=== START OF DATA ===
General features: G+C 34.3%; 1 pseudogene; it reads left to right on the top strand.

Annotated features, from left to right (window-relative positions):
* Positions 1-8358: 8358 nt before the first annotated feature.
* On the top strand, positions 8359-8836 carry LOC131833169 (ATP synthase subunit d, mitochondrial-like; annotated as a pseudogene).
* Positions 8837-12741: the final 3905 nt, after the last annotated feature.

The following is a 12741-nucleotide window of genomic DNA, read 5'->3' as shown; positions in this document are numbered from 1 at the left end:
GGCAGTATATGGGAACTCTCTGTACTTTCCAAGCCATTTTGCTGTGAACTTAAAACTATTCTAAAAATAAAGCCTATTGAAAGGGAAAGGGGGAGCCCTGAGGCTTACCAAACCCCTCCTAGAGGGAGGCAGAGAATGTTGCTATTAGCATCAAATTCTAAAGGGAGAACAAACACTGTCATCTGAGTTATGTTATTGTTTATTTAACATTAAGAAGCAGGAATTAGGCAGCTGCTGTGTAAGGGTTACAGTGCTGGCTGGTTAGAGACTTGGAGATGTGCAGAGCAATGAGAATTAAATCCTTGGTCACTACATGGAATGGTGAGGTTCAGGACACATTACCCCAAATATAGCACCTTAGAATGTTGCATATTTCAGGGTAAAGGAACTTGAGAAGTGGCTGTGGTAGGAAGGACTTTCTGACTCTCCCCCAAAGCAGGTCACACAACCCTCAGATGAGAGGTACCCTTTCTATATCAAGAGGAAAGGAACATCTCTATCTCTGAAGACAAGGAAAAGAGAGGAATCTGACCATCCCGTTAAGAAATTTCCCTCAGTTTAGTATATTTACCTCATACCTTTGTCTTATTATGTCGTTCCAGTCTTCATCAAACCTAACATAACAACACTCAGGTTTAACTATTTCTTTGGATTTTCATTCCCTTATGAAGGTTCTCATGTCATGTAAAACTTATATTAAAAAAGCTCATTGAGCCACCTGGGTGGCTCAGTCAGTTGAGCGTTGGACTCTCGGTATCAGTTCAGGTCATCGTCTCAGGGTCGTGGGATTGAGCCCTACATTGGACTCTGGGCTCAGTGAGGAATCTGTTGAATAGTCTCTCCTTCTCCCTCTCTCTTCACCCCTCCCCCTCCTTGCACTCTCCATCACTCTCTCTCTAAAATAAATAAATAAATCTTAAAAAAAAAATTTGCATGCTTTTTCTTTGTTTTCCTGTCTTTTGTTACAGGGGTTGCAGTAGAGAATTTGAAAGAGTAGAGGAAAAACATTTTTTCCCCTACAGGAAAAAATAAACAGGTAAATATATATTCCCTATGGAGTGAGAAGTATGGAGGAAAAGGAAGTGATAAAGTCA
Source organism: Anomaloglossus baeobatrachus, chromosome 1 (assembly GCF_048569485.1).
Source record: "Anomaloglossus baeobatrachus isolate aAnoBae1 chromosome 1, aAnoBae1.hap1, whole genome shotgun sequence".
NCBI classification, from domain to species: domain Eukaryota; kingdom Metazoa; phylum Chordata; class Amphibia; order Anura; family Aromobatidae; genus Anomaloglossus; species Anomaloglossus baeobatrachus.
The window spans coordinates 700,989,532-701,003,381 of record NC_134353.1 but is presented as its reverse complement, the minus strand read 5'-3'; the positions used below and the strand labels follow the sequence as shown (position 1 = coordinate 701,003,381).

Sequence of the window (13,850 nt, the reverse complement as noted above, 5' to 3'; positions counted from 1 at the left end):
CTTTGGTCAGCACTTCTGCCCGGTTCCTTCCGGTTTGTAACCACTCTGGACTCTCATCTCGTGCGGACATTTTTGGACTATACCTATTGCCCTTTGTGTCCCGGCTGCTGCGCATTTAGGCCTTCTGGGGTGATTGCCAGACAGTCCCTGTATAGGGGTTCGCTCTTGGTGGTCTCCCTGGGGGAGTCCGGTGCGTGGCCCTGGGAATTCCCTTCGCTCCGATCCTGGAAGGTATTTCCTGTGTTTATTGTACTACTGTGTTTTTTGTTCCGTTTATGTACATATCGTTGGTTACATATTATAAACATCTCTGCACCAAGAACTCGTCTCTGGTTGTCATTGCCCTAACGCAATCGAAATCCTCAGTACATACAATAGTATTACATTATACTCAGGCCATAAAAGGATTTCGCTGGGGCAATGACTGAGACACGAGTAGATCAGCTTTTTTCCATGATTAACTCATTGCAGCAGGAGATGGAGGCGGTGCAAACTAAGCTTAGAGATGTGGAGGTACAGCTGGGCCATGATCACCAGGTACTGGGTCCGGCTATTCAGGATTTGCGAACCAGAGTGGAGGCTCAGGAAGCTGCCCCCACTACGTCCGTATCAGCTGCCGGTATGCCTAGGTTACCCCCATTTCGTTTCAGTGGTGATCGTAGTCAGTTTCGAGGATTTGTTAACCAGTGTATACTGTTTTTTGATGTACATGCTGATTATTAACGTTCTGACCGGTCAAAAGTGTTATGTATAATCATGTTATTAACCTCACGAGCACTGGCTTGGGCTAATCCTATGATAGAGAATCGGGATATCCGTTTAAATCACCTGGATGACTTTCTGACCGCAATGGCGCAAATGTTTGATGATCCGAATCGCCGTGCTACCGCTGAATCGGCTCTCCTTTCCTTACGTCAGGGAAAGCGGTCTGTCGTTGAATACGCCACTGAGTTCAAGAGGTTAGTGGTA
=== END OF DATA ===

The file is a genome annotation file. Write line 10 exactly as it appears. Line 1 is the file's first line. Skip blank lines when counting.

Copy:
NCBI classification, from domain to species: domain Eukaryota; kingdom Metazoa; phylum Chordata; class Amphibia; order Anura; family Aromobatidae; genus Anomaloglossus; species Anomaloglossus baeobatrachus.